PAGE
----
Category Archives: Vicar’s weekly thought

‘Blessed are the pure in heart, for they shall see God’ – Vicar’s weekly thought

‘Blessed are the pure in heart, for they shall see God’ [1]

The interesting thing is that so many people say that they want to see God but they don’t know how. Here, in Matthew, Jesus tells us that those who are pure in their hearts will see God.

However the problem is often no one understands what being Pure in Heart means.

Jesus had made it clear in other places we have pure hearts when we put Jesus at the centre of our lives and treat others as He would and as He does treat us. It’s not about making sure we look good to others, or taking part in the rituals of church, or even being seen to do good works. No it is about what is important deep in our lives.

So today’s question is, what is your heart centred on, is it family, career, hobby, money, enjoyment, something else or as Jesus said – Him!?

I have found that when my heart is pure, aligned with, centred on, Jesus then I see and hear God around me and in others and when I let my heart slip away then I lose that sight.

[1] Matthew 5 8

God blesses those who are merciful, for they will be shown mercy – Vicar’s weekly thought 16th June

God blesses those who are merciful, for they will be shown mercy [1].

The Bible is packed full of mercy, of undeserved mercy to boot. The Lord God shows himself time and time again as the one who loves beyond anything we expect, or have any right to expect. And giving mercy is costly, it means bearing some of the pain ourselves (but then just think of the Cross!). One of Jesus’ key teachings was to show mercy, given that the amount of mercy each of us receives from his Father in Heaven is always way beyond the mercy we manage to show others! But nonetheless, we are called to show it. And if you think about this Beatitude carefully, it is a bit surprising – it half suggests that those who don’t show mercy to others won’t receive mercy themselves. Perhaps it is can’t, not won’t!? Someone wrote, ‘The truth is, if we do not show mercy, we are unlikely to be able to receive it’. Put simply, Jesus taught that we should be merciful, because God is merciful to us. He always has been! Now this is not just theory! This is the first of the Beatitudes to call for direct action, not just about the attitude of our hearts (although that’s vital – for it is from our hearts that all our actions spring). So when we hear Jesus telling stories about forgiving debts, or helping the wounded by the roadside, we start to ask where can I show mercy? Certainly not because we’re better than anyone else, but because we know what it is to receive God’s amazing love and mercy towards us. And I would like to suggest that if you’ve not yet discovered that amazing love and mercy of God towards you, now may be the time! And after that, as Christians, we are called to ‘go and do likewise’ [2].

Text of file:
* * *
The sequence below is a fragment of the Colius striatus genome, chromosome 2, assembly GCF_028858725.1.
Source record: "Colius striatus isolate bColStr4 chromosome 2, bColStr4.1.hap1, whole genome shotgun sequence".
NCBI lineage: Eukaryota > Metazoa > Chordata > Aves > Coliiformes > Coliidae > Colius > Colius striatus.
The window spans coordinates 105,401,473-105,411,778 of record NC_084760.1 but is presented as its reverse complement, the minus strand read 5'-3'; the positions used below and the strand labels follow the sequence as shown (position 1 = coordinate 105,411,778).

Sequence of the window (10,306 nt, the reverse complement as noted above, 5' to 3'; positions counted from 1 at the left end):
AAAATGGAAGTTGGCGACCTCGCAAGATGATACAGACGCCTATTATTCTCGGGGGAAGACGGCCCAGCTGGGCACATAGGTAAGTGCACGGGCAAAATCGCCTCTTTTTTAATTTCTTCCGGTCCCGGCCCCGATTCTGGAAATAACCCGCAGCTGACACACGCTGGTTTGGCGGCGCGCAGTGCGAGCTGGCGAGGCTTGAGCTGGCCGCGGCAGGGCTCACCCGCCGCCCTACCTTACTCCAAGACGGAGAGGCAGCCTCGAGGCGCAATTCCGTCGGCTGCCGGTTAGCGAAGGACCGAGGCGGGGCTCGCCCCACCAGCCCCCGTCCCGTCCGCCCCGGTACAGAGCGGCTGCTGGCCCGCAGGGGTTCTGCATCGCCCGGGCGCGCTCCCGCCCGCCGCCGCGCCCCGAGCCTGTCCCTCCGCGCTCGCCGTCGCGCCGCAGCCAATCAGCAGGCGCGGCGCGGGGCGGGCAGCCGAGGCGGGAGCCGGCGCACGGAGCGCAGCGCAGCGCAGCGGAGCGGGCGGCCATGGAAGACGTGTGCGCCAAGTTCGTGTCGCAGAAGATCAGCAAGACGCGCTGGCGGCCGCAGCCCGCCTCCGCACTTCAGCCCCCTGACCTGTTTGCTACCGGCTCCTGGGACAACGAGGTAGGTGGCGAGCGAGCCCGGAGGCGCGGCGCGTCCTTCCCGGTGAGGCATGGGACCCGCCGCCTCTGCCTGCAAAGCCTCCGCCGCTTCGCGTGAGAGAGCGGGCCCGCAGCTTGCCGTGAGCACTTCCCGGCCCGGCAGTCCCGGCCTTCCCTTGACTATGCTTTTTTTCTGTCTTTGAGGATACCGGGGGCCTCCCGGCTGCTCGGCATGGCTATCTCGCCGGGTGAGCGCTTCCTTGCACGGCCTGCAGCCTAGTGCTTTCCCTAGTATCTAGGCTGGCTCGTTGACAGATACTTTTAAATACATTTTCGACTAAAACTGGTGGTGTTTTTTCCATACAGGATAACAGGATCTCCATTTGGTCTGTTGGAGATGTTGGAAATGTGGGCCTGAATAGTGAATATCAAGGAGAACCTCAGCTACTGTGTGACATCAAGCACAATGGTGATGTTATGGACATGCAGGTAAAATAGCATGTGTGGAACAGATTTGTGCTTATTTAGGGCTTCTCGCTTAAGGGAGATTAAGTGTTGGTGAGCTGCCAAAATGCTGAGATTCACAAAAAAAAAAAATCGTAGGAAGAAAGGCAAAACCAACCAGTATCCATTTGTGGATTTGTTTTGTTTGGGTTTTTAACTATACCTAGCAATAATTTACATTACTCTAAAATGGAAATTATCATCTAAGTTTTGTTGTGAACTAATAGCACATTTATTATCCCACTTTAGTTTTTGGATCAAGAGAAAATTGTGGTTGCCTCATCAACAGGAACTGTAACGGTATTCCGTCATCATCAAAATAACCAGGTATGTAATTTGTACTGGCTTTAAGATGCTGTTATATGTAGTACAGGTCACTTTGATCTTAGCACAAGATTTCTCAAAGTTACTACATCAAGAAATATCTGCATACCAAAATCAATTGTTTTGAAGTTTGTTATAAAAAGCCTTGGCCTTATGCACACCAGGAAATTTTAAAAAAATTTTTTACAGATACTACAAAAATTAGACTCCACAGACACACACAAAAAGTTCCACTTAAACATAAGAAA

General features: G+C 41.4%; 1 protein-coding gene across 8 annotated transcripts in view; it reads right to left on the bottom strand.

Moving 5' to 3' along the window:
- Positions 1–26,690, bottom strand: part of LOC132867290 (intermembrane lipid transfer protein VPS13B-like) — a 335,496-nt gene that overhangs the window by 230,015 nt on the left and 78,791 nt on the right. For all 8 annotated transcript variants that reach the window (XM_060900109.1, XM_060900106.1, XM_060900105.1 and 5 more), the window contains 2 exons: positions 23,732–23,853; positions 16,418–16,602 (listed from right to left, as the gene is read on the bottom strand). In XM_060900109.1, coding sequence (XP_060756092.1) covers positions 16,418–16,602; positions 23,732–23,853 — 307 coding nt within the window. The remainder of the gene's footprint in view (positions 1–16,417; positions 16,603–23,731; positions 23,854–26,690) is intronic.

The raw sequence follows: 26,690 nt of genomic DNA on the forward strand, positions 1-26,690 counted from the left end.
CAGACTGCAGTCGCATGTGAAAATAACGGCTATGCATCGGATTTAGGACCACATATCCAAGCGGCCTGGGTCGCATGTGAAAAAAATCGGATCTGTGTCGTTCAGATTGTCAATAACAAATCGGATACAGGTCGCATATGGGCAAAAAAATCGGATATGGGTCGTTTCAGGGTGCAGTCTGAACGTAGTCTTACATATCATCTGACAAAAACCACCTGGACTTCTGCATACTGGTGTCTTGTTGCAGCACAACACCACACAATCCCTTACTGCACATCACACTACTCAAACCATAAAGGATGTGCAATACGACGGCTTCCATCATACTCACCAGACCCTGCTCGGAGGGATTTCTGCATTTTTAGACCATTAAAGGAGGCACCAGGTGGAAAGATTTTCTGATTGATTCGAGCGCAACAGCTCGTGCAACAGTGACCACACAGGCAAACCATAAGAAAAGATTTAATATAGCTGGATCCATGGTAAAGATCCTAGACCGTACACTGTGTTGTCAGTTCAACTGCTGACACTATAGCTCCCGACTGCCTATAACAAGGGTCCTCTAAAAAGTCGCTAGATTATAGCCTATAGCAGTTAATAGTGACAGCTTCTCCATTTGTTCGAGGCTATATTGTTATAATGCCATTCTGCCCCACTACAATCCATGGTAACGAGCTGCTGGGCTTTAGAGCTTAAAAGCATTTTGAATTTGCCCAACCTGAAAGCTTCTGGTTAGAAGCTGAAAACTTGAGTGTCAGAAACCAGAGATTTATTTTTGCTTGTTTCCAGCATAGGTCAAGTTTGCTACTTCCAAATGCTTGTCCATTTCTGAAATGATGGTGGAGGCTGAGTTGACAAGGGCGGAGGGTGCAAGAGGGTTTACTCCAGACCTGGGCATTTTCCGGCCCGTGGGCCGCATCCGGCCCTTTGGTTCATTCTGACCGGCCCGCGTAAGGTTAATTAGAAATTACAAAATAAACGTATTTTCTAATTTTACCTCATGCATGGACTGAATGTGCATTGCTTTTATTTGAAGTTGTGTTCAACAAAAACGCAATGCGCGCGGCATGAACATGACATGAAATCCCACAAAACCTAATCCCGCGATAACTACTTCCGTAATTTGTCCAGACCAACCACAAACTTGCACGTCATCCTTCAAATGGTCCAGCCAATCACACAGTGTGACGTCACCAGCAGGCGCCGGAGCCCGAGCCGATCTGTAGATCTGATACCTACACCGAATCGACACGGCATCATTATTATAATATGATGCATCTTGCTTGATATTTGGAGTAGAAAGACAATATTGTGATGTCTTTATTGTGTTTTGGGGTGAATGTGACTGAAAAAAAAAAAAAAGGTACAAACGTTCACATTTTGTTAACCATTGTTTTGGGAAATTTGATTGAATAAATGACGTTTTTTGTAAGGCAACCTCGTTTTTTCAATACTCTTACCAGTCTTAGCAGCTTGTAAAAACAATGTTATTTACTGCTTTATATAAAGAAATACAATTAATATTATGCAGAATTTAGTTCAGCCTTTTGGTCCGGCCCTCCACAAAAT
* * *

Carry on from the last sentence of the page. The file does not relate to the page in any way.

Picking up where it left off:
1 The 5th Blessing (Beatitude) from Matthew 5.1-12

2 The last line from the parable of the Good Samaritan

The Power of Pentecost – This week’s,9th June, vicar’s thought